The tooth under the new bridge has never stopped hurting. The pain can be usually be controlled by analgesics, but I've had to take them nearly every day. Lately, I feel discomfort deeper in my jaw, and I'm very afraid this tooth isn't going to make it. It's January; the insurance will now pay, and I have the choice between throwing away a $2600 bridge and having a root canal, which will require multiple follow-ups to an out-of-town dentist, loss of work, and the possibility that it will go bad and I'll have to have it pulled anyway -- although I suspect my dentist would try mightily to get me to the endodontist first, in order to save the bridge. I’m way past the point of taking the dentist’s advice and hoping things will be o.k.; I just want it to end.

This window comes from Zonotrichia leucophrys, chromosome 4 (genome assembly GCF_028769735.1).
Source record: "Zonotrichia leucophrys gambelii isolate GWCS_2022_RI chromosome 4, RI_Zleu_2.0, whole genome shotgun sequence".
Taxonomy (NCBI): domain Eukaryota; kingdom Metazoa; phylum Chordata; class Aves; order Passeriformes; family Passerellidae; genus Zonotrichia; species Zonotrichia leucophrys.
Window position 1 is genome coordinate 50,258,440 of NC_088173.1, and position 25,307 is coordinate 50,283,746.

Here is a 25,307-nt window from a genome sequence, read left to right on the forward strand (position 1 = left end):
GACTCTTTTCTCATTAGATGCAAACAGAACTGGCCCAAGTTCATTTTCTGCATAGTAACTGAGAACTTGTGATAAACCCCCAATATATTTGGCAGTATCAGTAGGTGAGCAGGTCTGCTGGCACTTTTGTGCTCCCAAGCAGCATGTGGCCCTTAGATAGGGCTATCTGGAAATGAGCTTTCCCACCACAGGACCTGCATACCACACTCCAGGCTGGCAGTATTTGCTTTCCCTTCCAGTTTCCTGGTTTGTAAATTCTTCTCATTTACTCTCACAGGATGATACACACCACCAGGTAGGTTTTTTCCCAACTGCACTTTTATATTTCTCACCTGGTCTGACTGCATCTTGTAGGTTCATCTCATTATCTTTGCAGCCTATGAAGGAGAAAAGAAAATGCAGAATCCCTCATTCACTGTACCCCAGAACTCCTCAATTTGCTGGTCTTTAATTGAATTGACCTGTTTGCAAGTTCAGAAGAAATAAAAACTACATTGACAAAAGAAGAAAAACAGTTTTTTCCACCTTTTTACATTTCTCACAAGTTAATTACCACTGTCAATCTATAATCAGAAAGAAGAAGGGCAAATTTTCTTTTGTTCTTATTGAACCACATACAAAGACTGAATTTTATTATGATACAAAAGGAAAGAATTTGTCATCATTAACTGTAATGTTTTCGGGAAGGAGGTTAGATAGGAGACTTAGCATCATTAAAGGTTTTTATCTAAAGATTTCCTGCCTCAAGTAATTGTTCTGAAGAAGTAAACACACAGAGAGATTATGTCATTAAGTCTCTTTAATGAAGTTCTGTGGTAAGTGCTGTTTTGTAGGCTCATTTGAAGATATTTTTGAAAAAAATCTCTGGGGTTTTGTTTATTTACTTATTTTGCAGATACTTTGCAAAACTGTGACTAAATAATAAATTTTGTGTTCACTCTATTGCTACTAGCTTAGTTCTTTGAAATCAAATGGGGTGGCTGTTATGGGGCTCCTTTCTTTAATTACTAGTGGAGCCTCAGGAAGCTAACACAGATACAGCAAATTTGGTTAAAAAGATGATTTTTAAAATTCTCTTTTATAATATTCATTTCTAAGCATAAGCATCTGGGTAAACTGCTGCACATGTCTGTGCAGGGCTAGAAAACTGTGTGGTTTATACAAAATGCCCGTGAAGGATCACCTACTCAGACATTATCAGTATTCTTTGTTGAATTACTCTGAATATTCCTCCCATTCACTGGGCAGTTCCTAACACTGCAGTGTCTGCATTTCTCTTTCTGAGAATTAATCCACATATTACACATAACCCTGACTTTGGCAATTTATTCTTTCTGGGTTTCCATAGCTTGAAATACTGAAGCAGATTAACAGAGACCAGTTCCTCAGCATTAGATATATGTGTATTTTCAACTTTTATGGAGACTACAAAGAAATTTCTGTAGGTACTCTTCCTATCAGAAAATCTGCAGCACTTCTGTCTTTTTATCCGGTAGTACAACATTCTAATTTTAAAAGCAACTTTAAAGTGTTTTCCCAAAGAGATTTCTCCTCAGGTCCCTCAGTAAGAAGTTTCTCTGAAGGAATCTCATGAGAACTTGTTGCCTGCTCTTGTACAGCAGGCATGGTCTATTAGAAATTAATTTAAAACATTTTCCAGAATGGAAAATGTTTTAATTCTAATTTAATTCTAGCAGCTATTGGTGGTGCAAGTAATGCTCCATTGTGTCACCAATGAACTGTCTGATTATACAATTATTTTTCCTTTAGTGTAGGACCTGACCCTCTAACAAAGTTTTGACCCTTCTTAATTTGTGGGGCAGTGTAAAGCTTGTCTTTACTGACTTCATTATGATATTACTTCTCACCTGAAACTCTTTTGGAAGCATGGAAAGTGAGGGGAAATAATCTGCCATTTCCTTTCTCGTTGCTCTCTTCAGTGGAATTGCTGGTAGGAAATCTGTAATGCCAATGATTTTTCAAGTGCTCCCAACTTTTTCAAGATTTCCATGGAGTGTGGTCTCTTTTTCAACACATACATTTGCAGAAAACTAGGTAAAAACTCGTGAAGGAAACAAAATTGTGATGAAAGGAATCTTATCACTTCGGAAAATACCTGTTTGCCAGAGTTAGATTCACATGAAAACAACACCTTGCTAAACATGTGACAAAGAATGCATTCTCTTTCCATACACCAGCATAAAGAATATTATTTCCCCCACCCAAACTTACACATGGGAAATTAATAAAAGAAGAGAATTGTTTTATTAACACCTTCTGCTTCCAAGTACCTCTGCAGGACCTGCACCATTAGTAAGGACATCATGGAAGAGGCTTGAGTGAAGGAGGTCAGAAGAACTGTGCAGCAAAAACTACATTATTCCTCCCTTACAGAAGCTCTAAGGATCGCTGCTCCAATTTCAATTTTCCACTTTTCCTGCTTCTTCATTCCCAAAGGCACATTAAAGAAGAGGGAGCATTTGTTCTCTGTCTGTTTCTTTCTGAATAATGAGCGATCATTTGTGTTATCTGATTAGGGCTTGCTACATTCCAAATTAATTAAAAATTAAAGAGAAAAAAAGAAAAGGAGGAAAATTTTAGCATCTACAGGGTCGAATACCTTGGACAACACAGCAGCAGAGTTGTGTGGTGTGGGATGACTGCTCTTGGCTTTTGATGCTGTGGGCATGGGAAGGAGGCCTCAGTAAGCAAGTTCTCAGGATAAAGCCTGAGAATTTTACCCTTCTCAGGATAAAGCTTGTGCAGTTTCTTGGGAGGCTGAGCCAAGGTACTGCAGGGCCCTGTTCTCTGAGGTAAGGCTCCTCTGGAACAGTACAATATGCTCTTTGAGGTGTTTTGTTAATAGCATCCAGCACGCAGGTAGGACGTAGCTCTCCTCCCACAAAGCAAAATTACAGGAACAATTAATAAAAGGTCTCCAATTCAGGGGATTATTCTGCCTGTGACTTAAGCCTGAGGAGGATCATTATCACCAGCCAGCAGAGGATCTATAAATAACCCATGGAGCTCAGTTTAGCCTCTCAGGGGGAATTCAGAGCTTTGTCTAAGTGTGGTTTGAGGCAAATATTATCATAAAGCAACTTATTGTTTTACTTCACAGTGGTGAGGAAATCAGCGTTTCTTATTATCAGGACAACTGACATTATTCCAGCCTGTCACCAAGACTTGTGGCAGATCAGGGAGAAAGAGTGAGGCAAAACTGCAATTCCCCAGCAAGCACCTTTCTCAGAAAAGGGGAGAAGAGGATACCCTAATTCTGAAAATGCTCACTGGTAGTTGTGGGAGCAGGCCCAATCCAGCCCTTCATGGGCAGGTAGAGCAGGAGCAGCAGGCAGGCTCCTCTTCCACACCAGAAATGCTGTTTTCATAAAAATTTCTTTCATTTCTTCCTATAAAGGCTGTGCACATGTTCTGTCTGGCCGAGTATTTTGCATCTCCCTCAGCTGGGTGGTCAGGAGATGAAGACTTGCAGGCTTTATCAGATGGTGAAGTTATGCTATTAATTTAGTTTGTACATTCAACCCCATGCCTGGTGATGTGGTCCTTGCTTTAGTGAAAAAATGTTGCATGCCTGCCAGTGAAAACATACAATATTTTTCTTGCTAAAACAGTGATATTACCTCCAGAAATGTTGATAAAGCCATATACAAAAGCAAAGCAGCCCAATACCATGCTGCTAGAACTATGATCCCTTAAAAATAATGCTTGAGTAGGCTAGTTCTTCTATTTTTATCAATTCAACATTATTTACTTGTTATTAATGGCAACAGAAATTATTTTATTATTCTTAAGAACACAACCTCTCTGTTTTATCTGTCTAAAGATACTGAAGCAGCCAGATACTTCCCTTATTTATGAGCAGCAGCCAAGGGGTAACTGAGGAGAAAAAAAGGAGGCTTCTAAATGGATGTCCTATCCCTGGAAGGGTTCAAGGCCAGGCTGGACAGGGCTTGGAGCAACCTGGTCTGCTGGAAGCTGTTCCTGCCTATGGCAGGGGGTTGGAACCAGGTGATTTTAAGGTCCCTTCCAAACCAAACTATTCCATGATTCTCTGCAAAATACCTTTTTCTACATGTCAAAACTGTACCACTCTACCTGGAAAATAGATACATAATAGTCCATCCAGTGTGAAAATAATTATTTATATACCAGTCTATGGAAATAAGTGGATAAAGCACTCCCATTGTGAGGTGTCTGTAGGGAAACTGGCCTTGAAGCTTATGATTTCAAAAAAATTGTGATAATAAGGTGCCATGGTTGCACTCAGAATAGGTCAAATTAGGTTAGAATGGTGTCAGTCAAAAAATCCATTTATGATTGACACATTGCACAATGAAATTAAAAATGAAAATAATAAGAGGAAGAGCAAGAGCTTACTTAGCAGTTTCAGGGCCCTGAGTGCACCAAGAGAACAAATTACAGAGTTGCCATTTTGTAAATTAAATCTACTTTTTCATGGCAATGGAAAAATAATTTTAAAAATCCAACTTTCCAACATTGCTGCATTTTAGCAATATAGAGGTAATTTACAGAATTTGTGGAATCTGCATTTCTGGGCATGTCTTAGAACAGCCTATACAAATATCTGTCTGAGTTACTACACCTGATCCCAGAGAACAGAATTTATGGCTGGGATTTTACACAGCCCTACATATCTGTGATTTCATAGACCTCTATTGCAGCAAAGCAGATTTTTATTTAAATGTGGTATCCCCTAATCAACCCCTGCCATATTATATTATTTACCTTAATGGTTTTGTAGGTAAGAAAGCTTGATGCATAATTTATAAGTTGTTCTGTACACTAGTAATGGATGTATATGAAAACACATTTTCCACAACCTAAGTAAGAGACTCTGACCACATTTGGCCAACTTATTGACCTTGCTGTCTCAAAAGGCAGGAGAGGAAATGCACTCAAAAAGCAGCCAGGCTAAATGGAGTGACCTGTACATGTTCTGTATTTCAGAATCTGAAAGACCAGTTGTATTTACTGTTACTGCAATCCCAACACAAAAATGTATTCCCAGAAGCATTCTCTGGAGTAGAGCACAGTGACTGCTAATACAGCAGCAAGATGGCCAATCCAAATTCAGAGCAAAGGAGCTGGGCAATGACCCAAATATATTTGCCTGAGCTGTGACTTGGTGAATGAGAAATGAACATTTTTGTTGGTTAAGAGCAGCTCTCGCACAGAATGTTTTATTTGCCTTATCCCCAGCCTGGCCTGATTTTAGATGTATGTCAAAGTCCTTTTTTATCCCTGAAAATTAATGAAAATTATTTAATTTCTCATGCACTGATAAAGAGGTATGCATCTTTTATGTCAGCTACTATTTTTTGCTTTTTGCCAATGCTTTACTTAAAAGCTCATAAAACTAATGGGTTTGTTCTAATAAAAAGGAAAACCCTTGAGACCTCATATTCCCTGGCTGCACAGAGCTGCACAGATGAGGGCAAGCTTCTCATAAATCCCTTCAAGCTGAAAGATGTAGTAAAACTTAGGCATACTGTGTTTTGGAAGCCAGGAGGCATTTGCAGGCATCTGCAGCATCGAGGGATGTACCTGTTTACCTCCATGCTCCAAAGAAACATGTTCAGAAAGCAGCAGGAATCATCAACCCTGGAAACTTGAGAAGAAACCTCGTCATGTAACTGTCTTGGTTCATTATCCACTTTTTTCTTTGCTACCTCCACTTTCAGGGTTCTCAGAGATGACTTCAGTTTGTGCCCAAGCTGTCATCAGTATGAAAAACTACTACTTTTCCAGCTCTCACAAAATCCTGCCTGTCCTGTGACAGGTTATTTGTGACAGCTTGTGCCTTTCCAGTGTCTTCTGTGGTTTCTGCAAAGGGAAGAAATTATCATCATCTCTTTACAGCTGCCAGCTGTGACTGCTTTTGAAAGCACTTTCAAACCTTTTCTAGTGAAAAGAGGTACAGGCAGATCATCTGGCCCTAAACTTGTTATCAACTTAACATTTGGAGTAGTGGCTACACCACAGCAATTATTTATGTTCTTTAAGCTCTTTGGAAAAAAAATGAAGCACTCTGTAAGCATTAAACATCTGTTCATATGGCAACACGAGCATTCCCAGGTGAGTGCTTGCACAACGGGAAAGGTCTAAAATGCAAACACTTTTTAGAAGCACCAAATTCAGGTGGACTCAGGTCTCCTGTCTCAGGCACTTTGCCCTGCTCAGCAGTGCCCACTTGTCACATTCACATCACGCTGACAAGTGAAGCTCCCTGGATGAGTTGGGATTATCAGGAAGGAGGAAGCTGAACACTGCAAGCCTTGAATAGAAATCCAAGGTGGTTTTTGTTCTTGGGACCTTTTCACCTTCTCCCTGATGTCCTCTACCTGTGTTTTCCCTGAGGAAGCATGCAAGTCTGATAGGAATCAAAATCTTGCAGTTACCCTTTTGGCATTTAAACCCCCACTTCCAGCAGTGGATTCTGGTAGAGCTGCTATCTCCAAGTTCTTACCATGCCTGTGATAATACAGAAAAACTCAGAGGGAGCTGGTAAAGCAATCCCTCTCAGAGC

I’ve spent a decade, a lot of pain, and thousands of dollars -- and the more I get worked on, the worse things get. Hmm -- years ago I had a copy of Jeanne Rose’s Herbal; she cured a tooth abscess with garlic. She didn’t like dentists, either. It’s worth a shot.